Black. Female. Muslim. 

“Race matters because we make it matter. Even if you want to live a life where race doesn’t matter, if you are brown-skinned, I think it’s dangerous to not at least acknowledge that other people think that it matters very much, and they will make decisions that affect you based solely on the color of your skin. So if you don’t want to be blindsided, it’s best to be aware – doesn’t mean you have to adopt those same beliefs, but understand when race is a part of that current equation.”

4. Perspectives on Race #4: Cat, On Checking Both Boxes

Mixed. Black and White. Female. Christian. 

“I describe myself as mixed. This is the term my mother primarily used to describe my sister and me when we were growing up. As I got older and did my own research, it was the term I became most comfortable with. While I will sometimes refer to myself as biracial in order to clarify my identity for others when they express confusion about my own terminology, it is not a label I use for myself often. I always use the language of black and white in reference to myself as well. This is mostly due to the racist roots of the term Caucasian and the nature of the term African American, which I do not feel is broad enough to accurately describe my family history.”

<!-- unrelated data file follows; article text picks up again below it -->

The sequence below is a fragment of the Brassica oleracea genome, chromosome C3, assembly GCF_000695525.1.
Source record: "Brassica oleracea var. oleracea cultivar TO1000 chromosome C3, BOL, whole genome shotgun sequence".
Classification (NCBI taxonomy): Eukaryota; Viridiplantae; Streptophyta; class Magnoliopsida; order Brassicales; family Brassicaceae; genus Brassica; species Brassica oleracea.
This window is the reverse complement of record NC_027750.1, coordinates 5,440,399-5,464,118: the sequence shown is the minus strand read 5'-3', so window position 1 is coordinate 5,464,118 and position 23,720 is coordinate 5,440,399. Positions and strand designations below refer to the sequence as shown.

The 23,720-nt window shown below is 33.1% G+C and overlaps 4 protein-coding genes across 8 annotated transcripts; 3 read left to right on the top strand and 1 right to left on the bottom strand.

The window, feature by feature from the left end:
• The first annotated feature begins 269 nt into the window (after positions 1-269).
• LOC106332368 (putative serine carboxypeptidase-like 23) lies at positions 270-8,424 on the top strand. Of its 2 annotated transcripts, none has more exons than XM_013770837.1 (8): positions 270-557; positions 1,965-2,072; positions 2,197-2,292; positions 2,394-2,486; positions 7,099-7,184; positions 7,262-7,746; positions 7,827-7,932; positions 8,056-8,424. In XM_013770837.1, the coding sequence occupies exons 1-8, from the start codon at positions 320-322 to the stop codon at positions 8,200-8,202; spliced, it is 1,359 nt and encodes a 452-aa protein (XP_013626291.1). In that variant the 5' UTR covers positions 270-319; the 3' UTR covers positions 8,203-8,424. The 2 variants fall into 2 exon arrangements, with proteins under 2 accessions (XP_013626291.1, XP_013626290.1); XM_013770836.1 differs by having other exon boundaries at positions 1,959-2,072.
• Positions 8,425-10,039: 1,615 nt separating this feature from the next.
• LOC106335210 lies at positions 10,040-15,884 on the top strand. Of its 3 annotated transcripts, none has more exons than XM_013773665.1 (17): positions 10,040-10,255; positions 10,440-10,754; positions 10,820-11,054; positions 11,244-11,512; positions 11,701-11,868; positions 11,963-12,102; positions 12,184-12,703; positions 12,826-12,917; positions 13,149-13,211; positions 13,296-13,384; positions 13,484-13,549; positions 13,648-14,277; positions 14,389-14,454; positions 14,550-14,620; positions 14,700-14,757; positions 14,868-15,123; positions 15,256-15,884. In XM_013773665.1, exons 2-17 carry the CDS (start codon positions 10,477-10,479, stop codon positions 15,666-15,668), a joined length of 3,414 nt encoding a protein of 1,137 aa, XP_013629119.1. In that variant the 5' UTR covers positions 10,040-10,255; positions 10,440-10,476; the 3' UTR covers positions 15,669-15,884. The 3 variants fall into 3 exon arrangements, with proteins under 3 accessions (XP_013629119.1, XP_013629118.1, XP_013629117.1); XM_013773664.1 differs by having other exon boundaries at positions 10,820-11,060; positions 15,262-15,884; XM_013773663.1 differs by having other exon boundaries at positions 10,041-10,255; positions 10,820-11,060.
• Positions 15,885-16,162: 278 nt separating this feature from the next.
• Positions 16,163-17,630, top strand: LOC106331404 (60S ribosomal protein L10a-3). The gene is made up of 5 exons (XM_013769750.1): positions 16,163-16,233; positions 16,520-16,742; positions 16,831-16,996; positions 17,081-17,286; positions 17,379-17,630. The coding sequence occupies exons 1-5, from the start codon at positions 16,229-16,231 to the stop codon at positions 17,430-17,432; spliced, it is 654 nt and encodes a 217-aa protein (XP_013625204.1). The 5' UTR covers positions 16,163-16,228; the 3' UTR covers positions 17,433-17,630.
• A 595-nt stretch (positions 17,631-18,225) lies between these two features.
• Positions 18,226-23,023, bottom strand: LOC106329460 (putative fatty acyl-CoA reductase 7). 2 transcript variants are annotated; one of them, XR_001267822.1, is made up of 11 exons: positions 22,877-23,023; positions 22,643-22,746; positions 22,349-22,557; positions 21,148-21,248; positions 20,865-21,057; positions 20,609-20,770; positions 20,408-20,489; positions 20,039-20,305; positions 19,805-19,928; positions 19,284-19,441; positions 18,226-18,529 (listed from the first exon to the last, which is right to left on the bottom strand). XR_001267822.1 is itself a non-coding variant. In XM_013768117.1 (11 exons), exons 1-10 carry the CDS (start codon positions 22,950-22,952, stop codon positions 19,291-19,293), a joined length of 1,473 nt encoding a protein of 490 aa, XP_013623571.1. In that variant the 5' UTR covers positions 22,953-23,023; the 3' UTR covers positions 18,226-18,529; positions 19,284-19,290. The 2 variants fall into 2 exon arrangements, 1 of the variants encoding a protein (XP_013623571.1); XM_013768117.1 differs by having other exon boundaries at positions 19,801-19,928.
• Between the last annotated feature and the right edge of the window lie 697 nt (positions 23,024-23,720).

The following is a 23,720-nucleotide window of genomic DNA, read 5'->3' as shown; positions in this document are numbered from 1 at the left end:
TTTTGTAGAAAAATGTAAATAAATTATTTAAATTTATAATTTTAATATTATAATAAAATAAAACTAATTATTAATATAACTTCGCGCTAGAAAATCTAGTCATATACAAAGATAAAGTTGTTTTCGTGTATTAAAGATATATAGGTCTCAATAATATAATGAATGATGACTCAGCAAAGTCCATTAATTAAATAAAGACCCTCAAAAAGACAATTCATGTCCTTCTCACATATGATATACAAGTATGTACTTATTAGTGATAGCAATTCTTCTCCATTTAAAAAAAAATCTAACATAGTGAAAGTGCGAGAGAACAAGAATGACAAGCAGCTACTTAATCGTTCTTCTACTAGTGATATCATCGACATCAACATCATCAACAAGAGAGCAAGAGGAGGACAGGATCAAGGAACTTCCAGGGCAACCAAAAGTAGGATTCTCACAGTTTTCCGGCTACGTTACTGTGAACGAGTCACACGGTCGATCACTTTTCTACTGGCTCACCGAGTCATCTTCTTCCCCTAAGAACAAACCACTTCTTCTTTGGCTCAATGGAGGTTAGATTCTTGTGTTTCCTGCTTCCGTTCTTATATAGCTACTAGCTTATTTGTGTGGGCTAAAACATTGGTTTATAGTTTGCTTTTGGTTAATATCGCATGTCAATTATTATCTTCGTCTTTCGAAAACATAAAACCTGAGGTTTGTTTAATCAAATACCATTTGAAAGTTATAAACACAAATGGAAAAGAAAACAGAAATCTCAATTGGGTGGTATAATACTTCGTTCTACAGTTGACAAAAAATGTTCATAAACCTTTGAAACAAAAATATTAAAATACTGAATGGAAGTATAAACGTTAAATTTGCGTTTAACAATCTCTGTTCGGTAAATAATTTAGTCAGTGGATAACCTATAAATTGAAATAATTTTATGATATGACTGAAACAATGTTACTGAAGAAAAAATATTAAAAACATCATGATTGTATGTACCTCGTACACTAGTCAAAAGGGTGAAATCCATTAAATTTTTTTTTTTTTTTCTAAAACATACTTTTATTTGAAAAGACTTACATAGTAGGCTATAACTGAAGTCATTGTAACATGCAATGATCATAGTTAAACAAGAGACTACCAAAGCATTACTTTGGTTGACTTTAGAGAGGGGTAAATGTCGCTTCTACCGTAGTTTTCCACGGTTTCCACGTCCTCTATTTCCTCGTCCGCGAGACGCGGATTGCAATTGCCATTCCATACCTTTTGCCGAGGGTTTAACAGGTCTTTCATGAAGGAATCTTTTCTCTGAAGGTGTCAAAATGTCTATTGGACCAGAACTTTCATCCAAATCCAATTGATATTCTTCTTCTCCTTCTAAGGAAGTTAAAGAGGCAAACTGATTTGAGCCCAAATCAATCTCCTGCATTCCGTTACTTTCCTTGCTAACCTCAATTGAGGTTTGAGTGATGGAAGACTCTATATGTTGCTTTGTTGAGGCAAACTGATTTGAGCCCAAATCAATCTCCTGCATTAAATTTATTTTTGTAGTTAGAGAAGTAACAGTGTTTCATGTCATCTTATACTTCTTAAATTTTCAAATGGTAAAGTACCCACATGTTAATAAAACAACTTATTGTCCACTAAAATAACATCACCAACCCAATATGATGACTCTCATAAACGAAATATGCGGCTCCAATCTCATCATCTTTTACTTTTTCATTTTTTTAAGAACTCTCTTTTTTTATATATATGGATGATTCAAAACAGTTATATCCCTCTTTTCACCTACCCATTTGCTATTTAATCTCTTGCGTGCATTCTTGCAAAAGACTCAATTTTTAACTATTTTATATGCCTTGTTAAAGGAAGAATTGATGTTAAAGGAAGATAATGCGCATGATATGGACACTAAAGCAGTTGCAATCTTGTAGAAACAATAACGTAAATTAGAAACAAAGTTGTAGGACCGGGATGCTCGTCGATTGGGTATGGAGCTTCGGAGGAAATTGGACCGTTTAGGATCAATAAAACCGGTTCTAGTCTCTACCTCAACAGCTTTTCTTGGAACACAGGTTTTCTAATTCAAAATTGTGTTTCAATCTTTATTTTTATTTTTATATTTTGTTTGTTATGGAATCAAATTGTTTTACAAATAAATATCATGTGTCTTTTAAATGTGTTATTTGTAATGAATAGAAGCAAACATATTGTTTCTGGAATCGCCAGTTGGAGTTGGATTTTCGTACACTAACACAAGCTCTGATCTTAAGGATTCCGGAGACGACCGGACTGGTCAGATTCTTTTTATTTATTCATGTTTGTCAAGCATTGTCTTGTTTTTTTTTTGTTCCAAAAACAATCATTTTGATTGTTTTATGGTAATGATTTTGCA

5. Perspectives on Race #5: White Like Me

White. Male. Houston.  

“That I’m white/Caucasian really has no meaning for me, simply because it doesn’t create any problems for me in this society. When I was in China, yes, being white/Caucasian certainly did change how others saw me and how I saw myself. Events of the past five years, in particular the murders of Trayvon Williams, Tamir Rice, and so many other occurrences of discrimination and injustice, have certainly made it very clear to me that people of color experience life in America very differently from what I experience. I’m shocked every day by some new shooting of an unarmed black guy … , and then I have to realize that it has been happening all my life but I didn’t know about it.”

6. Perspectives on Race #6: James, From Trinidad

Trinidadian. Mixed. Male. 

“When describing my background, I often mention that my four grandparents were from four countries– Trinidad, Grenada, UK and Venezuela. Mixed is a powerful enough word for me. Trinidad is a very mixed and mixed-up place where national identity is tied to inclusive cultural celebrations and identifications.”